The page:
Researchers at Dalhousie University are looking at whether common, inexpensive drugs for acid reflux can help the body’s immune system fight against cancer.

As many as 200,000 Canadians will develop some form of cancer this year. Millions of dollars are spent on researching new forms of treatment -- but the three doctors working in a Halifax lab are trying to see whether a low-cost, low-risk medication already exists.

In particular, they’re researching the effects of ranitidine and famotidine, which are sold in pharmacies under the brand names of Zantac and Pepcid AC, among others.

"These compounds are actually over-the-counter, they're readily available, many people take these medicines freely and we know that there's very minimal side-effects to them," said Dr. Paola Marignani, a professor in the university’s department of Biochemistry and Molecular Biology.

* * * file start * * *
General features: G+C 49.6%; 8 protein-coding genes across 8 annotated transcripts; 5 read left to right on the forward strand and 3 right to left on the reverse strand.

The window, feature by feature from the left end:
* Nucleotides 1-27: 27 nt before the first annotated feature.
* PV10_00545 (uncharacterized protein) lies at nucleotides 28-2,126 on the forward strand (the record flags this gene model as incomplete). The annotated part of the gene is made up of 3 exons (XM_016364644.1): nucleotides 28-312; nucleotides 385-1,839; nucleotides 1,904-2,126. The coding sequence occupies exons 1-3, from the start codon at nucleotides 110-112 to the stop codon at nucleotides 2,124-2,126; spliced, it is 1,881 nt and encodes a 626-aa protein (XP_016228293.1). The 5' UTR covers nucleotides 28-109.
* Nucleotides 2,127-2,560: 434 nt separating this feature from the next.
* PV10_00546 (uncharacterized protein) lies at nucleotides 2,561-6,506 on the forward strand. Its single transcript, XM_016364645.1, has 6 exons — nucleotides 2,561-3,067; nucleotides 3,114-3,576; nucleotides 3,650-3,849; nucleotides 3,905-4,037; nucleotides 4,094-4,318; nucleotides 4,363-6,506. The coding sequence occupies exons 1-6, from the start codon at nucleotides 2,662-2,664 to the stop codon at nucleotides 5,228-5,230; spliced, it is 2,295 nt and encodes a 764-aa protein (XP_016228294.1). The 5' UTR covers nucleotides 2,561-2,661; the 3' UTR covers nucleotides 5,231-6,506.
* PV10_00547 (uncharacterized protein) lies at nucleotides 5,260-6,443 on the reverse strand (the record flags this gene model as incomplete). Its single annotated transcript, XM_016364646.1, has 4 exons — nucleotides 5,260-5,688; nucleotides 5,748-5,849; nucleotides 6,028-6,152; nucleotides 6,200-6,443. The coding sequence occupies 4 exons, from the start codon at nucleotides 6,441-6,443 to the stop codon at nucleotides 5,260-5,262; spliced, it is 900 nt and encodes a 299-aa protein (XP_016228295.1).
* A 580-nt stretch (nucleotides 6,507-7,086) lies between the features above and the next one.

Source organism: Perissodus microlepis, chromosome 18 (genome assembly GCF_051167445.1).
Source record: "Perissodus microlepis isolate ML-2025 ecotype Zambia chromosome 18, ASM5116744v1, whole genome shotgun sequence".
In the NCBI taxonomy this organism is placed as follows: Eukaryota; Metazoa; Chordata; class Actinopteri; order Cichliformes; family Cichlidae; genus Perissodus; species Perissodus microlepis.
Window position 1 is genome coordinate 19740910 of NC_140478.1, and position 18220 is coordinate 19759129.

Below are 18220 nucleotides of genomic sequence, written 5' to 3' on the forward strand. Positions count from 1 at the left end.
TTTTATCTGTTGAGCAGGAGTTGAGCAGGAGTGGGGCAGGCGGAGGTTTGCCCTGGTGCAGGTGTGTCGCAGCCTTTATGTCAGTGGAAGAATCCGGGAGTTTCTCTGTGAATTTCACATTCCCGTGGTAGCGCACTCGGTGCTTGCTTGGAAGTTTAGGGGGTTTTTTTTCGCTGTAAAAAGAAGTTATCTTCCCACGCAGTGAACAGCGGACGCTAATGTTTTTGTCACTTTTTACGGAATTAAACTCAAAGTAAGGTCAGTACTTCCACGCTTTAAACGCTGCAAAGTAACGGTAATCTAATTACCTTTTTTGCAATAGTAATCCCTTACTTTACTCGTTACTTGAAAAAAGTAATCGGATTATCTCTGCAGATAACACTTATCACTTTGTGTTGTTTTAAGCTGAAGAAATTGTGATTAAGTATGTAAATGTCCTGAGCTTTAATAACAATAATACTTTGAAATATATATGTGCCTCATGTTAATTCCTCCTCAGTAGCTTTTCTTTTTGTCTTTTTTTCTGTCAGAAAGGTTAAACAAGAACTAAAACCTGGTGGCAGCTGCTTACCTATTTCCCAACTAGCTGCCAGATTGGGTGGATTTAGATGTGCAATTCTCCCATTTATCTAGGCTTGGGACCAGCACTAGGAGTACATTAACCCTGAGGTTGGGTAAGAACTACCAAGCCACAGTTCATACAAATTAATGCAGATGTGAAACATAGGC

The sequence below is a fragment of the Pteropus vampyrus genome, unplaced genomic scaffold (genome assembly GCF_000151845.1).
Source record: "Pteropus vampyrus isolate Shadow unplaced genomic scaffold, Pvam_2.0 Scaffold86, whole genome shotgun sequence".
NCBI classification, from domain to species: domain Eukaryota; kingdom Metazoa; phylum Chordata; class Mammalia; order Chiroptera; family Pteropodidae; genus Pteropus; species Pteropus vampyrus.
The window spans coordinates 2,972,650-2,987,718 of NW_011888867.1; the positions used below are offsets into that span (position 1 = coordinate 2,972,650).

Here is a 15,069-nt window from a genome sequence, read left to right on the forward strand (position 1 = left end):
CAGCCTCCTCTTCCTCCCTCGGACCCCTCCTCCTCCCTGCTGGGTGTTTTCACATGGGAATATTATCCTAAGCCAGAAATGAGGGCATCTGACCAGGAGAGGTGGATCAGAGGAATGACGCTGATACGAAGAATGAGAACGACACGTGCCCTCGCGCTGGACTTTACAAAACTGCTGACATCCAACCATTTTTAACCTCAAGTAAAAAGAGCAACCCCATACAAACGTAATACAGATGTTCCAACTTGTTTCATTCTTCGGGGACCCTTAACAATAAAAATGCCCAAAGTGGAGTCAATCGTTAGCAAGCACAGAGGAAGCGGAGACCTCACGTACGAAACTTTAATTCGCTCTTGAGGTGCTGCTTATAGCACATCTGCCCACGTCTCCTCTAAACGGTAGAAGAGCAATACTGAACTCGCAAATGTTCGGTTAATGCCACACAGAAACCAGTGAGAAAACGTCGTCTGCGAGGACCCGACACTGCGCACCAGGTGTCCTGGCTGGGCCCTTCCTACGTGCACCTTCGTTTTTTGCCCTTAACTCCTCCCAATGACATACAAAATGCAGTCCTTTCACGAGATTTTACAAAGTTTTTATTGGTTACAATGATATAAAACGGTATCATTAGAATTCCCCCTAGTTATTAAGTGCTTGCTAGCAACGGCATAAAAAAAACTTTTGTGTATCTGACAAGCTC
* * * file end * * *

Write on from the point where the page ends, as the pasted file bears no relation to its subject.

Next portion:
Marignani is working alongside Dr. Jean Marshall, a professor in the department of Microbiology and Immunology and the study’s principal investigator, and Dr. Lisa Barrett, a viral immunologist and assistant professor in the division of Infectious Diseases.

They want to know whether the drugs actually change the balance of the immune system so it can better slow the spread and growth of cancerous tumours. They’re currently testing the drugs on mice.

“For example, in a model of early breast cancer development, we saw about a half-ing in the number of tumours that the mice developed,” she said.

The Canadian Cancer Society is now involved in the project, hoping to see if the drugs could one day be viable in treating cancer in humans.

“It’s very non-toxic, has almost no side-effects, so even if it’s used, it ends up being used just in addition to current treatments,” said Marshall. “It might have a beneficial effect and that’s really important for us.”

With a report by CTV’s Todd Battis in Halifax